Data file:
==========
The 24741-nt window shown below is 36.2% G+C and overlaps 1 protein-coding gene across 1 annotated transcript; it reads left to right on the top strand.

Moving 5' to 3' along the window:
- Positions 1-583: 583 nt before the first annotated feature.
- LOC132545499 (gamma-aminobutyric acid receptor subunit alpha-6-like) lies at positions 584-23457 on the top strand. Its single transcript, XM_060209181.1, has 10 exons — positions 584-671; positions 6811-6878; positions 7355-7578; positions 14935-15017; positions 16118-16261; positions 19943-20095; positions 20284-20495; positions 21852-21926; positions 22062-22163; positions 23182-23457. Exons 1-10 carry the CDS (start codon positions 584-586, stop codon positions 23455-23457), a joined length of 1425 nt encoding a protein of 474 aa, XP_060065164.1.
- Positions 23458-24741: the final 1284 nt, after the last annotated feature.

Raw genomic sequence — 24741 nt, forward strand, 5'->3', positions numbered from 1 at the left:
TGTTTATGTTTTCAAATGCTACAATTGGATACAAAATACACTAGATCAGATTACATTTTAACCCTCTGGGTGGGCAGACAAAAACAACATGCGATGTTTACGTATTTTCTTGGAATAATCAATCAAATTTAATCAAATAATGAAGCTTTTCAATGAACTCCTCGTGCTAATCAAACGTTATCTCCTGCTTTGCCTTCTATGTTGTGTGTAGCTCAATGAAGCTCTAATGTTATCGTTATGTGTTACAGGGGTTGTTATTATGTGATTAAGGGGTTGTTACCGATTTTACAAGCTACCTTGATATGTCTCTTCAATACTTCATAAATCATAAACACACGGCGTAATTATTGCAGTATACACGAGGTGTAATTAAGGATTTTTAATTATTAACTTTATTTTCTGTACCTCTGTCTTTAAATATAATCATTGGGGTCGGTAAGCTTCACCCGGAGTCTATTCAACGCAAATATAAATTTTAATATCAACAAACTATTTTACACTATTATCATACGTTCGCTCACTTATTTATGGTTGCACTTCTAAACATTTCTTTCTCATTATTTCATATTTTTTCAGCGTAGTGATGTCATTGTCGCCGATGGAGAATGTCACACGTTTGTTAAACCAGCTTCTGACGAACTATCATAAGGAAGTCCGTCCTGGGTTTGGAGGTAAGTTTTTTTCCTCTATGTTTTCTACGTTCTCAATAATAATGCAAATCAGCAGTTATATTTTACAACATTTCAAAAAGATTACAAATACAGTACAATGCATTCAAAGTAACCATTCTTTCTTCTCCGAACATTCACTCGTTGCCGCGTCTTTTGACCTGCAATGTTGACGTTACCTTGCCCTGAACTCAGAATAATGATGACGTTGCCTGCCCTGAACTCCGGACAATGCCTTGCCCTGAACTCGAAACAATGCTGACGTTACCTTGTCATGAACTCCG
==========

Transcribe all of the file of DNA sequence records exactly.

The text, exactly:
The 24741-nt window shown below is 36.2% G+C and overlaps 1 protein-coding gene across 1 annotated transcript; it reads left to right on the top strand.

Moving 5' to 3' along the window:
- Positions 1-583: 583 nt before the first annotated feature.
- LOC132545499 (gamma-aminobutyric acid receptor subunit alpha-6-like) lies at positions 584-23457 on the top strand. Its single transcript, XM_060209181.1, has 10 exons — positions 584-671; positions 6811-6878; positions 7355-7578; positions 14935-15017; positions 16118-16261; positions 19943-20095; positions 20284-20495; positions 21852-21926; positions 22062-22163; positions 23182-23457. Exons 1-10 carry the CDS (start codon positions 584-586, stop codon positions 23455-23457), a joined length of 1425 nt encoding a protein of 474 aa, XP_060065164.1.
- Positions 23458-24741: the final 1284 nt, after the last annotated feature.

Raw genomic sequence — 24741 nt, forward strand, 5'->3', positions numbered from 1 at the left:
TGTTTATGTTTTCAAATGCTACAATTGGATACAAAATACACTAGATCAGATTACATTTTAACCCTCTGGGTGGGCAGACAAAAACAACATGCGATGTTTACGTATTTTCTTGGAATAATCAATCAAATTTAATCAAATAATGAAGCTTTTCAATGAACTCCTCGTGCTAATCAAACGTTATCTCCTGCTTTGCCTTCTATGTTGTGTGTAGCTCAATGAAGCTCTAATGTTATCGTTATGTGTTACAGGGGTTGTTATTATGTGATTAAGGGGTTGTTACCGATTTTACAAGCTACCTTGATATGTCTCTTCAATACTTCATAAATCATAAACACACGGCGTAATTATTGCAGTATACACGAGGTGTAATTAAGGATTTTTAATTATTAACTTTATTTTCTGTACCTCTGTCTTTAAATATAATCATTGGGGTCGGTAAGCTTCACCCGGAGTCTATTCAACGCAAATATAAATTTTAATATCAACAAACTATTTTACACTATTATCATACGTTCGCTCACTTATTTATGGTTGCACTTCTAAACATTTCTTTCTCATTATTTCATATTTTTTCAGCGTAGTGATGTCATTGTCGCCGATGGAGAATGTCACACGTTTGTTAAACCAGCTTCTGACGAACTATCATAAGGAAGTCCGTCCTGGGTTTGGAGGTAAGTTTTTTTCCTCTATGTTTTCTACGTTCTCAATAATAATGCAAATCAGCAGTTATATTTTACAACATTTCAAAAAGATTACAAATACAGTACAATGCATTCAAAGTAACCATTCTTTCTTCTCCGAACATTCACTCGTTGCCGCGTCTTTTGACCTGCAATGTTGACGTTACCTTGCCCTGAACTCAGAATAATGATGACGTTGCCTGCCCTGAACTCCGGACAATGCCTTGCCCTGAACTCGAAACAATGCTGACGTTACCTTGTCATGAACTCCG